Lisa lives in a property owned by social housing provider Onward Homes. She noticed that her rent seemed quite high, and wrote to the landlord to challenge it. Onward admitted that her property had been wrongly classified and that she had been overcharged on rent. They are arranging to refund the overpayment, going back to the start of Lisa’s tenancy in 2017.
The error arose because a storage room in Lisa’s property had been wrongly classified as an additional bedroom.
Lisa contacted SHAC in an attempt to alert other Onward tenants and residents about a weakness in Onward’s rent setting mechanism. While Onward has said that they will be “looking into” whether others are affected, they have not promised any review of, or changes to, their rent setting system.
Onward owns and manage over 35,000 homes, primarily concentrated in the North West. In Lisa’s case, the error resulted in overcharging of around £700 per year. Over four years, this will have amounted to nearly £3,000.
For example, if this error has been repeated in only half of Onward’s properties, it will have amounted to nearly £13 million in one year alone – and unlike Lisa, some tenants will have been paying rents considerably longer than four years. To place this in context, Onward’s operating surplus for 2020 was £29.7 million, and the organisation has revenue reserves of £388.5 million (Onward Homes Annual Report and Financial Statement 2020).
Chair of the Board Neil Goodwin should be calling for a full review of rents and a strengthening of internal financial controls.
Setting the right rent right is a fairly basic expectation of any housing association, and especially one as large as Onward. That they made this error in the first place, then failed to pick it up for four years suggests weaknesses in their internal financial controls. A refund is therefore a woefully inadequate response to what is a serious failure of oversight by the Onward board.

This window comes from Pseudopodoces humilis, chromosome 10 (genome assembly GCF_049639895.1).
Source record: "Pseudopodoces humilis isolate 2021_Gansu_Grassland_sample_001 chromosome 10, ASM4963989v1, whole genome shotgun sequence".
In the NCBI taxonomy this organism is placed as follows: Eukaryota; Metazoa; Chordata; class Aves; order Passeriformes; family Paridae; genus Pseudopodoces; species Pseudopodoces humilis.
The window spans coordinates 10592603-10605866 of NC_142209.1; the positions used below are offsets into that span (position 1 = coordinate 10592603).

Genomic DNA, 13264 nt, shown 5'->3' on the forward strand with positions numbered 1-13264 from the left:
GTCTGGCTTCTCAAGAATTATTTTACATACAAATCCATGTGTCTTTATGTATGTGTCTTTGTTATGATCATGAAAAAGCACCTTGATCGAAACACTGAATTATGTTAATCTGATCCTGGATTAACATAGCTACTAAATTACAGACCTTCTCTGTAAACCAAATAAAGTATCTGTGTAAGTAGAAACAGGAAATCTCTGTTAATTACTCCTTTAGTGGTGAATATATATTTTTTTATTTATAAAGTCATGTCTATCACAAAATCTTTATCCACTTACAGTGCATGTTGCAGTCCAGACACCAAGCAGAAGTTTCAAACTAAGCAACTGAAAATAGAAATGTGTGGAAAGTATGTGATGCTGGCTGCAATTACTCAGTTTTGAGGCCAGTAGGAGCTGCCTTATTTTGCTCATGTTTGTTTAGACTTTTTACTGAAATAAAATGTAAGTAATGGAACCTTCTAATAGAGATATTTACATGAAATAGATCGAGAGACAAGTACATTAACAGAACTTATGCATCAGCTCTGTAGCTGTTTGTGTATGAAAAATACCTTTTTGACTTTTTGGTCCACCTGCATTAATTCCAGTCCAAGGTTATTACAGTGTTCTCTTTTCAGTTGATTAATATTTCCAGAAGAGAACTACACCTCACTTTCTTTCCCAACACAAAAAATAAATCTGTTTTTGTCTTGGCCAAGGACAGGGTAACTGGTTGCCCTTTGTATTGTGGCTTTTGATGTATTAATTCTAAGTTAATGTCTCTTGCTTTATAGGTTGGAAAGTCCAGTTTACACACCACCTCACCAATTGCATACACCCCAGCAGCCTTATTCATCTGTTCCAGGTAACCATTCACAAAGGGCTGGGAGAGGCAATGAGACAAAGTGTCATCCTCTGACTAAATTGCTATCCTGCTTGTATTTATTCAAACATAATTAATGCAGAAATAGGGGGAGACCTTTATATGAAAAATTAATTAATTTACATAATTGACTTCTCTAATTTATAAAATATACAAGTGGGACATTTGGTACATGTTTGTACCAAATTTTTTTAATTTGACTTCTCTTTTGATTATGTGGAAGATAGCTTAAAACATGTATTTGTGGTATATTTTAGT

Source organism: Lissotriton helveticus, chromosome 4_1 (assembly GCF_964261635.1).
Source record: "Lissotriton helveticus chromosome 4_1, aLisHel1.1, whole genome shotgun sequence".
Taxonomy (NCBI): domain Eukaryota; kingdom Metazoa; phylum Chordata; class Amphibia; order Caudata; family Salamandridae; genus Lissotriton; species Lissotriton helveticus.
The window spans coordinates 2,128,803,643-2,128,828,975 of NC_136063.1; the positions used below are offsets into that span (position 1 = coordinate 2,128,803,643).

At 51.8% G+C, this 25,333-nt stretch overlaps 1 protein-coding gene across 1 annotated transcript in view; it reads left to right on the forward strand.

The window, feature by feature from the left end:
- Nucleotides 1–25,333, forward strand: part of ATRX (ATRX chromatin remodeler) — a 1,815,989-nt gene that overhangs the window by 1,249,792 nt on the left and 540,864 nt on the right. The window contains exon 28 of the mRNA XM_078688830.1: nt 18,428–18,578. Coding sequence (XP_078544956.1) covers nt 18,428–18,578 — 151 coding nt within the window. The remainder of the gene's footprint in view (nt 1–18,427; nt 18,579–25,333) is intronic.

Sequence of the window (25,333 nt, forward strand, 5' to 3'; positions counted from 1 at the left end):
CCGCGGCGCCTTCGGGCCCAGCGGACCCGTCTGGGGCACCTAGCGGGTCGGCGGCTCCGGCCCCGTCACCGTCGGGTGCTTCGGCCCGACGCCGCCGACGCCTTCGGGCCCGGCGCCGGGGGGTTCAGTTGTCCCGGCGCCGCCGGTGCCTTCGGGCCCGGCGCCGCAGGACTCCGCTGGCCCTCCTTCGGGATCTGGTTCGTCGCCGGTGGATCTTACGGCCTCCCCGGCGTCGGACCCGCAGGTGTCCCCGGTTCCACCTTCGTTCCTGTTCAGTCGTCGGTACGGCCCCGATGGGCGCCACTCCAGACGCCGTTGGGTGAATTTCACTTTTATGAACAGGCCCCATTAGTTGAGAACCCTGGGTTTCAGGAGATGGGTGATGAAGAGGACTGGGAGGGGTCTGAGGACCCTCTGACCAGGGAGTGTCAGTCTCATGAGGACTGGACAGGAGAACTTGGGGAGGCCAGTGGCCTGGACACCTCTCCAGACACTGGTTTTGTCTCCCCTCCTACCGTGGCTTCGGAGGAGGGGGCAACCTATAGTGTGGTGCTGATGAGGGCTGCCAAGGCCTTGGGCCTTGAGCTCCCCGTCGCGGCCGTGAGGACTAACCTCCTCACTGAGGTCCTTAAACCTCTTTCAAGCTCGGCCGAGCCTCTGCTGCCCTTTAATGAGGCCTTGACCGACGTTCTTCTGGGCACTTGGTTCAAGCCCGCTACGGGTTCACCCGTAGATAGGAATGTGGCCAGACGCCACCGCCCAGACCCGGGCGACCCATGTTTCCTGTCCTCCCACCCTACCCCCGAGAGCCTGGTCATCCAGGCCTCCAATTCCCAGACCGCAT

SHAC is encouraging all Onward tenants and residents to check their rent statements. Any concerns should be communicated to Rob Davies, Income and Financial Inclusion Manager, (T) 0300 555 0600, (Email) Customerfirstname.lastname@example.org.
*Lisa’s name has been changed to protect her identity.
24 June 2021
5 thoughts on “Onward Heads Downwards”
Can anyone tell me what Onward CEO’s annual salary (plus benefits) is?
According to the 2020 accounts the Chief Executive Bronwen Rapley received a package of £209,000 (an increase of £8,000 on the previous year). This was a combination of salary at £190,000, and a pension contribution of £19,000. In total, there are 47 staff paid more than £60,000 per year.
The chair of the board Dr Neil Goodwin (CBE no less) receives £33,000 for his part-time role, and other non-executive board members receive £16,000 for their roles.
Lack of funds is certainly no excuse for the organisation’s failings in this case.
From what contractors are saying Onwards C.E.O has recently told them to save 600k on repairs this year.